Safer Sexual Behavior
- What Prevents Some Patients From Practicing Safer Sexual Behaviors?
- Why Are Some Health Care Professionals Uncomfortable Talking About Sex?
- How Do Small Talks About Safer Sexual Behaviors Benefit Health Care Providers?
A growing number of people are living longer with HIV, with fewer AIDS-related complications and deaths. Preventing transmission of HIV-to others remains a critical element of care to protect both the health of those living with HIV and that of their partners.
The Centers for Disease Control and Prevention (CDC) recommends1 that clinicians who treat patients living with HIV infection integrate routine discussions about safer sexual practices into every office visit.
Recent research suggests that health care provider-initiated brief conversations about sexual behavior at every visit, with every patient, can help HIV-infected patients adopt positive behavior changes, including:
- Decline in sex without a condom.2
- Fewer sexual partners.3
- Decline in sexually transmitted disease (STD) acquisition, including syphilis, chlamydia, and gonorrhea.4
Data from CDC’s STD Surveillance Network (SSuN) 5 indicate that the burden of STDs is greater among HIV-infected men who have sex with men (MSM) than among uninfected MSM. In fact, MSM comprised 72% of all primary and secondary syphilis cases in the United States. Regular screening for STDs provides a benchmark for sexual behavioral assessment for both men and women living with HIV. However, a recently published MMWR report from CDC6 showed that fewer than 20% of all HIV-infected patients were tested annually for STDs and less than half of them received counseling about available HIV and STD prevention strategies.
For more, see Discussing Sexual Health.
Some patients living with HIV do not realize that their behaviors are not “safe.” Others may not understand the virus or how it is transmitted. They may be uncomfortable or unable to disclose their HIV status to sexual or drug-injecting partners. Or they may use alcohol or drugs or have undiagnosed depression, any of which can cause disinhibition and lapses in judgment.
Sometimes health care providers ascribe the difficulty of talking about sex to the patient, but it may be the clinician who is uncomfortable with this subject. Health care professionals cite several barriers to discussing sex, including:
- Overall discomfort discussing sex and sexuality.
- Belief that discussing sex will take a lot of time.
- Belief that patients are uncomfortable discussing sex.
- Concerns about cultural differences or saying the “wrong thing.”
- Belief that older (age 60+) patients are “probably not having sex.”
When health care providers are open to talking to patients about their sexual behaviors, patients may be more willing to confide with their health care providers, fostering trust and empathy and building a therapeutic relationship.
Brief conversations offer clinicians unique opportunities to educate patients and normalize discussions about safer sexual behaviors by:
- Using teachable moments to impart factual information about all of the risk-reduction strategies available today.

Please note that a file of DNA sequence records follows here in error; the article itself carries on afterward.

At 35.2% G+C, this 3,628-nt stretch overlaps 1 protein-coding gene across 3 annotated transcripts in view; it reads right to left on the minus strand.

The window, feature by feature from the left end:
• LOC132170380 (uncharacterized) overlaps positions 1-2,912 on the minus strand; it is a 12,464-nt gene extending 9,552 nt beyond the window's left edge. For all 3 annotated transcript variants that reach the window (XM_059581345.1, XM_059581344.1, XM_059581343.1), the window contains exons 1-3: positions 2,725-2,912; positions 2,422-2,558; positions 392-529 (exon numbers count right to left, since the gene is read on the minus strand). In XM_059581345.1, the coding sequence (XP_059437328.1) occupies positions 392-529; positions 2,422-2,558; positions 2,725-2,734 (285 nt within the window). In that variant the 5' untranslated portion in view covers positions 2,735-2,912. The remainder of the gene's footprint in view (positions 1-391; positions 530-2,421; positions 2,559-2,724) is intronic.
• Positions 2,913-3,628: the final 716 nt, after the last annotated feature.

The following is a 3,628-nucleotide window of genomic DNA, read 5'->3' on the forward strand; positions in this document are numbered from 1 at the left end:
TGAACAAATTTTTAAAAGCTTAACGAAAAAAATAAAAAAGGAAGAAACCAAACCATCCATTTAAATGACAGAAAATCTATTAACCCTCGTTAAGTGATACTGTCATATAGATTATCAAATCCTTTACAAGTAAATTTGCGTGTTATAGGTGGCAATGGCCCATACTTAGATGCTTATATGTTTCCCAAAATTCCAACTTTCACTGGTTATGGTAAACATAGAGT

- Helping patients understand how to reduce their risk of HIV transmission.
- Helping patients better understand the benefits of safer sex to their own health.
- Helping patients feel more comfortable discussing sexual behavior.
Which Safer Sexual Behaviors and Risk-Reduction Strategies Should Health Care Providers Discuss with Patients?
Patients’ health status, relationship status, and personal needs change over time. Therefore, conversations about sexual behaviors should continue and evolve for as long as the patient remains in care.
- Adhering to ART and ongoing medical care, even if viral load is undetectable.
- Communicating HIV status with others.
- Correctly and consistently using condoms (to prevent STDs) and appropriate non-oil-based lubricants, even when negotiation of use occurs in the heat of the moment.
- Assessing relative risk of HIV transmission associated with various sexual activities (e.g., oral sex is less risky than receptive anal sex).
- Discussing how alcohol and/or drug use can impair judgment.
- Using PrEP for some HIV-negative partners, including women planning to become pregnant.
- Using PEP for emergencies for HIV-negative or unknown status partners (e.g., if a condom breaks or is not used and the patient is not virally suppressed).
Following are a few conversation starters to assist health care providers with initiating brief conversations with patients.
Disclosing HIV Status to Others
- “Some of my patients have told me how hard it is to decide who to tell about their HIV status, and what the best way is to tell someone. Are you comfortable disclosing your HIV status to your sexual partners?”
Relative Risk of HIV Transmission Associated with Type of Sexual Activity
- “You’ve said that you don’t always use condoms during anal sex. Did you know anal sex is the highest-risk sexual activity for HIV transmission? Overall, oral sex is much less risky. What do you think about that?”
Advice to Serodiscordant Couples
- You said your spouse (or partner) is HIV-negative. Has (she/he) talked with (her/his) doctor about additional ways to protect herself/himself, including PrEP as an extra protective step?”
- “I know you always use condoms, and that’s terrific. But what do you do if your condom breaks while you’re having sex with an HIV-negative partner?”
Once clinicians have started a brief conversation, they can use the teachable moment to help the patient understand how to protect their overall health and prevent transmission to partners.